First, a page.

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Re: Note for Python packages: packages do not have "inputs" (most of the
Re: Note for Python packages: packages do not have "inputs" (most of the time)
Tue, 25 Oct 2016 11:48:42 +0200
Mozilla/5.0 (X11; Linux x86_64; rv:38.0) Gecko/20100101 Thunderbird/38.3.0
Am 23.10.2016 um 21:52 schrieb ng0:
> I think this is wrong. My assumption is I work with the old system as
> long as the new system is not in place. I see no changes which fix this,
> so why should I do work in advance when this must be fixed afterwards?
> Will the current system report packages as broken, or are they entirely
> broken? From my perspective this reads weird. I have not read the new
> documentation section, but I assumed this is not yet in place?
The new documentation section is already in place, since it is totally
independent from the new or the old build system.
Please note that I'm only asking to stop introducing more broken
packages (this is using "inputs" for python packages). I'm taking care
of the existing packages on the wip-python-build-system branch.
The current system does not detect that these packages are broken
(neither does the new one), but using "inputs" is conceptually broken,
as I'll describe the following:
Depending on the way the python packages are installed (pip,
easy_install, setup.py install with distutils, setup.py install with
setuptools, setup.py easy_install) what ends up in …/site-packages/ is
quite different. When using setup.py install with setuptools (which is
the most common way), a .pth-file will be created containing a link to
the required packages. See [Example 1 below]
Now imagine this:
Package P has packet "R" as input. When "P" gets installed, version 0.2
of "R" is in guix. The .pth-file (of packages P) refers to
/gnu/store/abcd…-R-0.2/… Everything is fine. Some time later, you
install into the same profile packet "Q" which required "R", too, but to
function correctly it requires at least version 0.4 of "R". The
.pth-file of packages Q refers to /gnu/store/1234…-R-0.4/…. But "R"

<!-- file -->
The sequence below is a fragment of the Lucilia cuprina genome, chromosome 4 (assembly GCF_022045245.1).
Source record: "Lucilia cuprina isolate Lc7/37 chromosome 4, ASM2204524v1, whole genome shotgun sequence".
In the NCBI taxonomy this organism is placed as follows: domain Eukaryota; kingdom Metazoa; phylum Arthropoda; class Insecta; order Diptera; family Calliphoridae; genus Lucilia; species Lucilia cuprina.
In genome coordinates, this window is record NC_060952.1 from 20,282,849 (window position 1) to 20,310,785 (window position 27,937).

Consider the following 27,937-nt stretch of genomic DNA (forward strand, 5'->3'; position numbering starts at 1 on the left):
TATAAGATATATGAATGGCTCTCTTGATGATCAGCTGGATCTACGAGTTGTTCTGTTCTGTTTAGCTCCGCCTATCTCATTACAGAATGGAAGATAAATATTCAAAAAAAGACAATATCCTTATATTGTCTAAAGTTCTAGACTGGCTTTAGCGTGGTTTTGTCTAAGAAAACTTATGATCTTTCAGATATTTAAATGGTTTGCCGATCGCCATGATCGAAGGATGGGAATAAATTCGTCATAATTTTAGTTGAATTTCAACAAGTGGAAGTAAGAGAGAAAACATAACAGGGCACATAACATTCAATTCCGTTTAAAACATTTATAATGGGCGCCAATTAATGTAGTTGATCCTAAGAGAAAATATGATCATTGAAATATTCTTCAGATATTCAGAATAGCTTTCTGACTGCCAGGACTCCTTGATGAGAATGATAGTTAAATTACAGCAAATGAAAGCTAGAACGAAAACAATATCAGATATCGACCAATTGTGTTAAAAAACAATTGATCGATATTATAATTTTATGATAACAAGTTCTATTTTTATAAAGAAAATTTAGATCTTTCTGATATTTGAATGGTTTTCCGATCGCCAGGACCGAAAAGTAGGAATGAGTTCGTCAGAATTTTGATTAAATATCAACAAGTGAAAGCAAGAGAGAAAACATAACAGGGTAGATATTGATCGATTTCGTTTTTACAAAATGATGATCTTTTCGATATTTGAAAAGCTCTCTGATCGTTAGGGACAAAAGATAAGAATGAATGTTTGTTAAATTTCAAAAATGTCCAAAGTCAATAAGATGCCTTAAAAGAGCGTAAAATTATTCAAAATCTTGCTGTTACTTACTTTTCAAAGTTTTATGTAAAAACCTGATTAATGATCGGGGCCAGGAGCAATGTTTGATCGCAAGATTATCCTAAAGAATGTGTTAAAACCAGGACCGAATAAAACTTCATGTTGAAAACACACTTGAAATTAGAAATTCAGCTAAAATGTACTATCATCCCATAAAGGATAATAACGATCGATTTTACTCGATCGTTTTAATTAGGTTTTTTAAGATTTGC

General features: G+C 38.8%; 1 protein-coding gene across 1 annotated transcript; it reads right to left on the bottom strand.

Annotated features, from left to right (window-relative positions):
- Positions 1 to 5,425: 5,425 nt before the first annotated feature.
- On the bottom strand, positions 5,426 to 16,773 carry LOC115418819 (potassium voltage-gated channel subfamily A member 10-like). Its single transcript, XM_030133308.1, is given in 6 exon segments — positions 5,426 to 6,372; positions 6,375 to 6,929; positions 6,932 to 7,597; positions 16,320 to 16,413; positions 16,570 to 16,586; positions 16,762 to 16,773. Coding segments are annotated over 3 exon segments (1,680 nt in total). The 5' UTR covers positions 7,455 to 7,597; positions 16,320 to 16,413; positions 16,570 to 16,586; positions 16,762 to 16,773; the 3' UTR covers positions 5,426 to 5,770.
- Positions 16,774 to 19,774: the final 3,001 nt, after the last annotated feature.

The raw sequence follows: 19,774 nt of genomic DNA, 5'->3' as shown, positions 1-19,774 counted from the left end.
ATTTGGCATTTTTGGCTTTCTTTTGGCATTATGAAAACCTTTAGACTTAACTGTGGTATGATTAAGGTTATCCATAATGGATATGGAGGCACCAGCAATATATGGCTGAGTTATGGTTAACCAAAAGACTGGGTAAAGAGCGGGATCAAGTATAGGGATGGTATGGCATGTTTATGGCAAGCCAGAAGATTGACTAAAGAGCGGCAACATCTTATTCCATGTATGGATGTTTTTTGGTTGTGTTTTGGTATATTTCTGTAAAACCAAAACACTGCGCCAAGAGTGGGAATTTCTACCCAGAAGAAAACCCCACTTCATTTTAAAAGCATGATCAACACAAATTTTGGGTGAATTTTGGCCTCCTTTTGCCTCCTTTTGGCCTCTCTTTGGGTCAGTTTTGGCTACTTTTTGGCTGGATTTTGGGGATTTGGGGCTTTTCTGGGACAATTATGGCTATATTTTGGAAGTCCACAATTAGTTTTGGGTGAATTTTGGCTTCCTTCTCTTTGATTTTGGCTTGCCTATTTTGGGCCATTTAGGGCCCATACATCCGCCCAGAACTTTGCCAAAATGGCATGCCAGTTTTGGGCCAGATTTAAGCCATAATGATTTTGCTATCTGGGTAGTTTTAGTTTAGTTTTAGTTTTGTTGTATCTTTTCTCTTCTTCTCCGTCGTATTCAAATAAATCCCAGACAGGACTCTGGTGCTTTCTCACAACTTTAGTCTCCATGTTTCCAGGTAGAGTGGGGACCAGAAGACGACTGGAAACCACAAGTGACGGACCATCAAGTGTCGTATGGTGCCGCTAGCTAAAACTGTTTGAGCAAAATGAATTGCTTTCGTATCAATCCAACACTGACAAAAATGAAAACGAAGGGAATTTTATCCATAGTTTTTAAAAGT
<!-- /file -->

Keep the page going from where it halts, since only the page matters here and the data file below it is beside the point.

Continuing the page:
itself will not show up in the site-packages directory.
So you have two .pth-files in your site-packages directory, pointing to
different versions of the same package "R". Now when running python, all
.pth-files in site-packages are processed in alphabetical order (as
documented in ). So P.pth is processed prior to Q.pth and R-0.2.egg
will end up in front of R-0.4.egg. Package Q will not function correctly
since the old version of R will be imported.
[Example 2] is a real-world example for this. As you can seen, there are
*two* versions of werkzeug installed and version 0.11.5 imported. (In
this very case additionally "Werkzeug" will be in site-packages since it
is a propagated input for flask, resulting in werkzeug being here
But it is even worse: Now install some package "A", requiring "R-0.4".
You will get a A.pth file, which will be processed even prior to P.pth,
and not (magically) Q functions correctly again. Huh!
So you have massive conflicts, and guix is not able to warn you about
the conflict. Since from the guix point of view everything is right.
And this is why using "inputs" is wrong and must be replaces by
When using propagated inputs, in the example above when installing Q,
R-0.4 would have been installed into site-packages. This alone would not
solve the import issue described above, but the problem would not be
hidden inside these .pth files (which barely anybody understands).
$ # Using guix 0.11.0
$ guix package -i python-flask
$ # should install mprfzzs3zy2z9zmlidh93g63nf70ki6z-python-flask-0.10.1
$ ls /gnu/store/mprfzzs3zy*python-flask-0.10.1/lib/py*/site-packages/
Flask-0.10.1-py3.4.egg/ __pycache__/ python-flask-0.10.1.pth site.py
import sys; new=sys.path[sys.__plen:]; del sys.path[sys.__plen:];
p=getattr(sys,'__egginsert',0); sys.path[p:p]=new; sys.__egginsert =
$ # Using guix 0.11.0
$ guix package -i python python-flask
$ # Using guix master as of today
$ ./pre-inst-env guix package -i python-pytest-localserver
$ grep -h werkzeug ~/.guix-profile/lib/python3.4/site-packages/*.pth #
$ ~/.guix-profile/bin/python3 -c "import sys
for p in sys.path: 'werkzeug' in p and print(p)"
$ ~/.guix-profile/bin/python3 -c "import werkzeug ;
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